Australian PM Scott Morrison hits out NZ's COVID-19 response, says elimination strategy 'absurd' with Delta

Australian Prime Minister Scott Morrison is hitting out at New Zealand's COVID-19 response, saying following an elimination strategy with the Delta variant is absurd. 

Morrison's criticism comes as Australia struggles to contain multiple outbreaks with many states in lockdown including, The Australian Capital Territory (ACT), New South Wales (NSW) and Victoria. 

As a result he is facing increasing opposition from state premiers over the country's roadmap back to pre-pandemic life. Under the plan lockdown and restrictions would ease once 70 and 80 percent of the eligible population over 16 is vaccinated despite high case numbers. 

Speaking to 9News on Tuesday Morrison said the plan is based on the best "science and economic research in the world". 

He went on to criticise New Zealand's roadmap back to pre-pandemic life.

"Any state and territory that thinks that somehow they can protect themselves from COVID with the Delta strain forever, that's just absurd.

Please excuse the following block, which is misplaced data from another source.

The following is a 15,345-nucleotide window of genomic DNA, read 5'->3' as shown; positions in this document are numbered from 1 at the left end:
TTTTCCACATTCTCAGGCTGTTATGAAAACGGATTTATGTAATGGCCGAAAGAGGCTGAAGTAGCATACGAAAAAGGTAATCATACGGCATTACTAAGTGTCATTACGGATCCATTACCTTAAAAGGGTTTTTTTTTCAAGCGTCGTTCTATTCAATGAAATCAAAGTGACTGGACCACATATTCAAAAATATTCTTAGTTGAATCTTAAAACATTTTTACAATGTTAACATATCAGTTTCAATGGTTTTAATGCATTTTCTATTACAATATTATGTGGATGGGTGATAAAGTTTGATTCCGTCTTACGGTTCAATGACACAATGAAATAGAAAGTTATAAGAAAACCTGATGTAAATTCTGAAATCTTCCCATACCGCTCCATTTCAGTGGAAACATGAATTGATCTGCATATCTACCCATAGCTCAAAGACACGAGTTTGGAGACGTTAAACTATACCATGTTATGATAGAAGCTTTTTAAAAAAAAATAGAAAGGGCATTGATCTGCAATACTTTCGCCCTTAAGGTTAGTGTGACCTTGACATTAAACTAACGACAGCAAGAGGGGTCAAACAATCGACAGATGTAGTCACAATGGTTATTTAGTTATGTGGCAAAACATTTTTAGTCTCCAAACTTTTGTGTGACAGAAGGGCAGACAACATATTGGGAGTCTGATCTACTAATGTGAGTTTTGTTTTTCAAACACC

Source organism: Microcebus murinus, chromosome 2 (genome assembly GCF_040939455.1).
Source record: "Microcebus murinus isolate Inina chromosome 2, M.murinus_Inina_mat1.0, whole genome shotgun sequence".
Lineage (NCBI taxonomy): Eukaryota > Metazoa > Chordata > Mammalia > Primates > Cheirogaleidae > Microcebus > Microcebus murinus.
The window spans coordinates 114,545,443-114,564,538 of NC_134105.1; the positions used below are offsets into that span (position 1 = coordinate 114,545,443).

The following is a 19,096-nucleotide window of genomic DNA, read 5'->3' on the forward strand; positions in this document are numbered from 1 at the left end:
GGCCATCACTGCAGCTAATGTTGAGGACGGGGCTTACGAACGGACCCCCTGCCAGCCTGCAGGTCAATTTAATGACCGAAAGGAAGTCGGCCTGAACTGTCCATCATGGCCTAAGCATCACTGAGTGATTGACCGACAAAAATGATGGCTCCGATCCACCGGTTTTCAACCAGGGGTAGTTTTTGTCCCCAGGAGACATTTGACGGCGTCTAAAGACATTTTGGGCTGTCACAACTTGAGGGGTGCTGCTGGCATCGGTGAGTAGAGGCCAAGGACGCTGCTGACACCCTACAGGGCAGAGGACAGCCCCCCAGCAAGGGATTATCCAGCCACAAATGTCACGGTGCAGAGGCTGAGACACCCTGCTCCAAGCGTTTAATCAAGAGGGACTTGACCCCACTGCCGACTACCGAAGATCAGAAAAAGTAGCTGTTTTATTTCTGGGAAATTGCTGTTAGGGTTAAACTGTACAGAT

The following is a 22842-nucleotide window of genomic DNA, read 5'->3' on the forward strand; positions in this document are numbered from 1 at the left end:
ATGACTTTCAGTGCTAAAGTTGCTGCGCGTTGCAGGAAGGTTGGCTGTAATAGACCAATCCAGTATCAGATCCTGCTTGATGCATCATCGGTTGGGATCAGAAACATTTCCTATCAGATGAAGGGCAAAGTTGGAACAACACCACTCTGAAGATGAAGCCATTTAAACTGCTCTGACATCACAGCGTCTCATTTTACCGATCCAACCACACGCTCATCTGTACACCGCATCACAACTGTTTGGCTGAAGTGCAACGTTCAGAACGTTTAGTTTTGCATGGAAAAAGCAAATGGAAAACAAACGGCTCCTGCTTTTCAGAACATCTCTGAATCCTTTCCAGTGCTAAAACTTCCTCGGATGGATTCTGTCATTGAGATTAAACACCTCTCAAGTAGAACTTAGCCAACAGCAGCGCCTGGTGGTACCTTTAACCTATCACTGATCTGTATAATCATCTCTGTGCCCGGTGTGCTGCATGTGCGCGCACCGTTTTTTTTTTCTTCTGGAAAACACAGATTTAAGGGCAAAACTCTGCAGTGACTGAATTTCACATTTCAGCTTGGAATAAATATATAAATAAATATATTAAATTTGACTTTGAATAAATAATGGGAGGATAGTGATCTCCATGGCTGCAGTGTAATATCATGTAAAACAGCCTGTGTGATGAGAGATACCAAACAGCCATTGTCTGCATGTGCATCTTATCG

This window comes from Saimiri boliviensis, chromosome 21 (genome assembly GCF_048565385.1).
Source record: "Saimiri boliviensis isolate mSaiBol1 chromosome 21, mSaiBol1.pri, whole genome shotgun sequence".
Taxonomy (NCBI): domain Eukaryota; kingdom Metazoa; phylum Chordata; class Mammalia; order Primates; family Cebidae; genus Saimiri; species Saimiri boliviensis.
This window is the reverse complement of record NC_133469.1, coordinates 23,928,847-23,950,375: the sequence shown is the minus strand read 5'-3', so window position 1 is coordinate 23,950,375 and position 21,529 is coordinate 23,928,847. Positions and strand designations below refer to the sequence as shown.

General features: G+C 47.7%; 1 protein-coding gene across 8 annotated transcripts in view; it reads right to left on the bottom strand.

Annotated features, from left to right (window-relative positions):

"New Zealand can't do that. They were following an elimination strategy. They're in lockdown. The way through is to get to those 70 percent and 80 percent marks (for vaccination) and open safely."

Morrison said when vaccination rates are at 70 or 80 percent COVID-19 can be managed like any other infectious disease. 

"We don't shut the country down because of the flu, we don't do that. We don't do it for other infectious diseases... You can manage this with some baseline element, common-sense measures so you can treat it like the flu and that's where we want to get - that's what living with COVID-19 is."

New Zealand has taken a different roadmap to reopening. This month Prime Minister Jacinda Ardern released the Government's four-phase plan to reconnect New Zealand to the rest of the world over the next six months.

Phase one focuses on lockdowns and restrictions as the primary method of controlling COVID while key demographics such as border workers get vaccinated. 

In phase two lockdowns and restrictions are still the main method of controlling the virus but there is an emphasis on vaccines with the rollout getting underway for the general population. 

Phase three sees the introduction of border pathways - low, medium and high risk. Along with higher levels of vaccination and while lockdowns are possible they aren't the main tool. 

Phase four sees restrictions reduced further.